Is green U.S. mass transit a big myth?

From PG: A blogpost by Brad Templeton: Is green U.S. mass transit a big myth?

These studies express transit energy efficiency in terms of BTUs per passenger-mile. The BTU is the English system unit of energy, and it’s equal to 1055 joules. On pure conversion, there are 3413 BTUs in a kw/h. To turn BTUs/mile into miles per gallon, you divide into 125,000, the number of BTUs you get from burning a gallon of gas.

The DoE figures describe the average car as using 5500 BTUs/mile (23mpg) or 3,500 BTUs/passenger mile with an average load of 1.57 passengers. This is a “fuel to wheels” number based on burning the gasoline.
Putting the car at 3,500 I was disturbed to learn that city diesel buses and electric trolley buses are both mildly worse than the car in energy efficiency. Light rail systems are also slightly worse, on average, though it varies a lot from city to city. Commuter rail and subway (heavy rail) trains tend to be a bit better, but not a lot better. (Non-hybrid cars are also better at long haul than they are short haul.)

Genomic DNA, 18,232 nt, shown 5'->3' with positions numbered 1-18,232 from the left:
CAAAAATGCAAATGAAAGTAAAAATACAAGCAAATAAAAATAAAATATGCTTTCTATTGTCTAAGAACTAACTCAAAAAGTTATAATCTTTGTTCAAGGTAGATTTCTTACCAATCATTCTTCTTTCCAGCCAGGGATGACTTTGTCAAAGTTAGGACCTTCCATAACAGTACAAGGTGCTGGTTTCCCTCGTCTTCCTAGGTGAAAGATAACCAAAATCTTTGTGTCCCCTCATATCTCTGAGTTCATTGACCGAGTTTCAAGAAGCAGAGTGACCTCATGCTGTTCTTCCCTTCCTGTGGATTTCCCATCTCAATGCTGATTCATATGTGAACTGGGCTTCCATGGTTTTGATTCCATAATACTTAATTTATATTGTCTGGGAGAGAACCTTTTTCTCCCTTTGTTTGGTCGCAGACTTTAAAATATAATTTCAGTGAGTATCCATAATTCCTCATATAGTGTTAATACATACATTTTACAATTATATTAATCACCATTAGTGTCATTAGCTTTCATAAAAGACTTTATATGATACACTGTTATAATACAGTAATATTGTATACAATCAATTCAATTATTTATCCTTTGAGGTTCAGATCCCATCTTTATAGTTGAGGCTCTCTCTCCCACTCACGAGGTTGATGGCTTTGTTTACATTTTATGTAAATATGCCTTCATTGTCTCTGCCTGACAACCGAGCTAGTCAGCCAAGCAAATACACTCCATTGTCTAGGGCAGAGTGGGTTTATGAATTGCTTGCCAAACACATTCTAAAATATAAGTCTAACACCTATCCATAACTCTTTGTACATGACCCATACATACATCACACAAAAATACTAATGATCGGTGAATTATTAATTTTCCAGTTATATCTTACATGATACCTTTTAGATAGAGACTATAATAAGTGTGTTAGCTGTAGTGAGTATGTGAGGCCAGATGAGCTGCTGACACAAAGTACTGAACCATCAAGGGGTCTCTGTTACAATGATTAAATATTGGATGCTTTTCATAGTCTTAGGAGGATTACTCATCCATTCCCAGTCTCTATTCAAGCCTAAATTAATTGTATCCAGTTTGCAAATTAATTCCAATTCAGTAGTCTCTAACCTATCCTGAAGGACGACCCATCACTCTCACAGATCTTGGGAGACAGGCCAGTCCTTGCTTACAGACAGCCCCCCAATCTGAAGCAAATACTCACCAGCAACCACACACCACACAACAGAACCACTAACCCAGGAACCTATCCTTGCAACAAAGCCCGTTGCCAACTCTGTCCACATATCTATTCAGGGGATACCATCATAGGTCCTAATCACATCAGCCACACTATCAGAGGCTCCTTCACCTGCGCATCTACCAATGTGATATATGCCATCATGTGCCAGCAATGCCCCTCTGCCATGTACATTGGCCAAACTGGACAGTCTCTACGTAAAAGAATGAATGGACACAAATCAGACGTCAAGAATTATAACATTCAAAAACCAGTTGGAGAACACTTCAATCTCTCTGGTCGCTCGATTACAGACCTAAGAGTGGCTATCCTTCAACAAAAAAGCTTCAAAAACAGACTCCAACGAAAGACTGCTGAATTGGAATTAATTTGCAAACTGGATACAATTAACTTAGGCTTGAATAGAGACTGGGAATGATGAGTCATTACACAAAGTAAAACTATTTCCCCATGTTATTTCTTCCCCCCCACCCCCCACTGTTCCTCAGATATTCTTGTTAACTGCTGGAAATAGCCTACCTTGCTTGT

Templeton is basically right, I have seen this data before, and we make basically the same argument in The Transportation Experience (Chapter 19). (A car with 4 passengers would be much much better, since the metal per person in a car is much less than on transit, of course cars generally have less than 4 persons most of the time).
— dml

2 thoughts on “Is green U.S. mass transit a big myth?

  1. The debate about the future of transport is an interesting and relevant one at a time when cities such as China and Dubai are rapidly developing their inter-urban transport systems. Mark Philips has commented on the imminent evolution of personal and public transport and “the trajectory of more efficient vehicles, many of which may be smaller than today’s”:


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